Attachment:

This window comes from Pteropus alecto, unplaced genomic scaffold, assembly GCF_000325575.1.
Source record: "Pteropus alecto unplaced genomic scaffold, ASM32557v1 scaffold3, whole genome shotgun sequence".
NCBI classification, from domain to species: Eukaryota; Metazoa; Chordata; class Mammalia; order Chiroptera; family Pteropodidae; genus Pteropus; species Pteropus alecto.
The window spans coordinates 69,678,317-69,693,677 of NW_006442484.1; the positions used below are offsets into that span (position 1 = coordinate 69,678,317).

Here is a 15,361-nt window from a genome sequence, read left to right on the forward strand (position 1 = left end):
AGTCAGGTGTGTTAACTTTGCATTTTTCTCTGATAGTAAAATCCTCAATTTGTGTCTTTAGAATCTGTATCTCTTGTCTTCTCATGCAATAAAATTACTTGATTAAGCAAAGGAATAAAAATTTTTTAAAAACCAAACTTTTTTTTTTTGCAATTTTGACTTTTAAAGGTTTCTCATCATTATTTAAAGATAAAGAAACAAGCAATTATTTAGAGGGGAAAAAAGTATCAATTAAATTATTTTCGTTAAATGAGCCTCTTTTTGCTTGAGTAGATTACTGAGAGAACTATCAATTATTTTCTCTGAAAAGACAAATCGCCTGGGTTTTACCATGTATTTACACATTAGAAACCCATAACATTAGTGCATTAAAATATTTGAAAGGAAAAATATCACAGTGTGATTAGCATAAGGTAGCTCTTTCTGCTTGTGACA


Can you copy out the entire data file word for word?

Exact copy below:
This window comes from Pteropus alecto, unplaced genomic scaffold, assembly GCF_000325575.1.
Source record: "Pteropus alecto unplaced genomic scaffold, ASM32557v1 scaffold3, whole genome shotgun sequence".
NCBI classification, from domain to species: Eukaryota; Metazoa; Chordata; class Mammalia; order Chiroptera; family Pteropodidae; genus Pteropus; species Pteropus alecto.
The window spans coordinates 69,678,317-69,693,677 of NW_006442484.1; the positions used below are offsets into that span (position 1 = coordinate 69,678,317).

Here is a 15,361-nt window from a genome sequence, read left to right on the forward strand (position 1 = left end):
AGTCAGGTGTGTTAACTTTGCATTTTTCTCTGATAGTAAAATCCTCAATTTGTGTCTTTAGAATCTGTATCTCTTGTCTTCTCATGCAATAAAATTACTTGATTAAGCAAAGGAATAAAAATTTTTTAAAAACCAAACTTTTTTTTTTTGCAATTTTGACTTTTAAAGGTTTCTCATCATTATTTAAAGATAAAGAAACAAGCAATTATTTAGAGGGGAAAAAAGTATCAATTAAATTATTTTCGTTAAATGAGCCTCTTTTTGCTTGAGTAGATTACTGAGAGAACTATCAATTATTTTCTCTGAAAAGACAAATCGCCTGGGTTTTACCATGTATTTACACATTAGAAACCCATAACATTAGTGCATTAAAATATTTGAAAGGAAAAATATCACAGTGTGATTAGCATAAGGTAGCTCTTTCTGCTTGTGACA